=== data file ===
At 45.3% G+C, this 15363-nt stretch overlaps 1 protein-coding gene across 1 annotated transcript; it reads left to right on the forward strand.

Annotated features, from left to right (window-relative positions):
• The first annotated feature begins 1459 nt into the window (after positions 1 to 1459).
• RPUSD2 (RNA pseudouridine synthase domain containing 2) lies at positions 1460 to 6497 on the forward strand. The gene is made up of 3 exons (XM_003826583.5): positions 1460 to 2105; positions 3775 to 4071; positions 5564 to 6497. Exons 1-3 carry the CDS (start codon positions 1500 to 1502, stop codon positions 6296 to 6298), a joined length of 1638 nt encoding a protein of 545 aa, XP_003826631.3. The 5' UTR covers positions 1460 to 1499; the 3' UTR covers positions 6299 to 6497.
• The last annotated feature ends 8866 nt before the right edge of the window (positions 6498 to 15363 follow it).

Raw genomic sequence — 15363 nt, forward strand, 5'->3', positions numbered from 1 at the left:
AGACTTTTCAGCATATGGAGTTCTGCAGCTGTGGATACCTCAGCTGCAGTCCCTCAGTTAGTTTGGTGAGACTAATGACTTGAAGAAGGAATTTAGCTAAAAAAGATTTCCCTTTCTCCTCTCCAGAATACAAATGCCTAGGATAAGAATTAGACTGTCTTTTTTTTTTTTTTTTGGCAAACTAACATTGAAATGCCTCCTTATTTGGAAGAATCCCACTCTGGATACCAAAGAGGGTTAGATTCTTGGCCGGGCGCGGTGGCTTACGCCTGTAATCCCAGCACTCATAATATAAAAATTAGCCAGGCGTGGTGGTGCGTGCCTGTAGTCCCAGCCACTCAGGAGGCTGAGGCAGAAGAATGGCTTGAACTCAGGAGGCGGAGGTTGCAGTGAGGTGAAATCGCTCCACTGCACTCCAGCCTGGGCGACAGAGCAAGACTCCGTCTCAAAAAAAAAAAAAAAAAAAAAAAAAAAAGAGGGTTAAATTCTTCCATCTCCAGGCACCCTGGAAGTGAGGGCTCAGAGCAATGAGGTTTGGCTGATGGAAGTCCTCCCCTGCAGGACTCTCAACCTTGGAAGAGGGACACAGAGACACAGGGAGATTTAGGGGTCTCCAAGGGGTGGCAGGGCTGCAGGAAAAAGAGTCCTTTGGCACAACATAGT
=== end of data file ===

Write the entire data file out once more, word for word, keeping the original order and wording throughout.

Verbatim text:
At 45.3% G+C, this 15363-nt stretch overlaps 1 protein-coding gene across 1 annotated transcript; it reads left to right on the forward strand.

Annotated features, from left to right (window-relative positions):
• The first annotated feature begins 1459 nt into the window (after positions 1 to 1459).
• RPUSD2 (RNA pseudouridine synthase domain containing 2) lies at positions 1460 to 6497 on the forward strand. The gene is made up of 3 exons (XM_003826583.5): positions 1460 to 2105; positions 3775 to 4071; positions 5564 to 6497. Exons 1-3 carry the CDS (start codon positions 1500 to 1502, stop codon positions 6296 to 6298), a joined length of 1638 nt encoding a protein of 545 aa, XP_003826631.3. The 5' UTR covers positions 1460 to 1499; the 3' UTR covers positions 6299 to 6497.
• The last annotated feature ends 8866 nt before the right edge of the window (positions 6498 to 15363 follow it).

Raw genomic sequence — 15363 nt, forward strand, 5'->3', positions numbered from 1 at the left:
AGACTTTTCAGCATATGGAGTTCTGCAGCTGTGGATACCTCAGCTGCAGTCCCTCAGTTAGTTTGGTGAGACTAATGACTTGAAGAAGGAATTTAGCTAAAAAAGATTTCCCTTTCTCCTCTCCAGAATACAAATGCCTAGGATAAGAATTAGACTGTCTTTTTTTTTTTTTTTTGGCAAACTAACATTGAAATGCCTCCTTATTTGGAAGAATCCCACTCTGGATACCAAAGAGGGTTAGATTCTTGGCCGGGCGCGGTGGCTTACGCCTGTAATCCCAGCACTCATAATATAAAAATTAGCCAGGCGTGGTGGTGCGTGCCTGTAGTCCCAGCCACTCAGGAGGCTGAGGCAGAAGAATGGCTTGAACTCAGGAGGCGGAGGTTGCAGTGAGGTGAAATCGCTCCACTGCACTCCAGCCTGGGCGACAGAGCAAGACTCCGTCTCAAAAAAAAAAAAAAAAAAAAAAAAAAAAGAGGGTTAAATTCTTCCATCTCCAGGCACCCTGGAAGTGAGGGCTCAGAGCAATGAGGTTTGGCTGATGGAAGTCCTCCCCTGCAGGACTCTCAACCTTGGAAGAGGGACACAGAGACACAGGGAGATTTAGGGGTCTCCAAGGGGTGGCAGGGCTGCAGGAAAAAGAGTCCTTTGGCACAACATAGT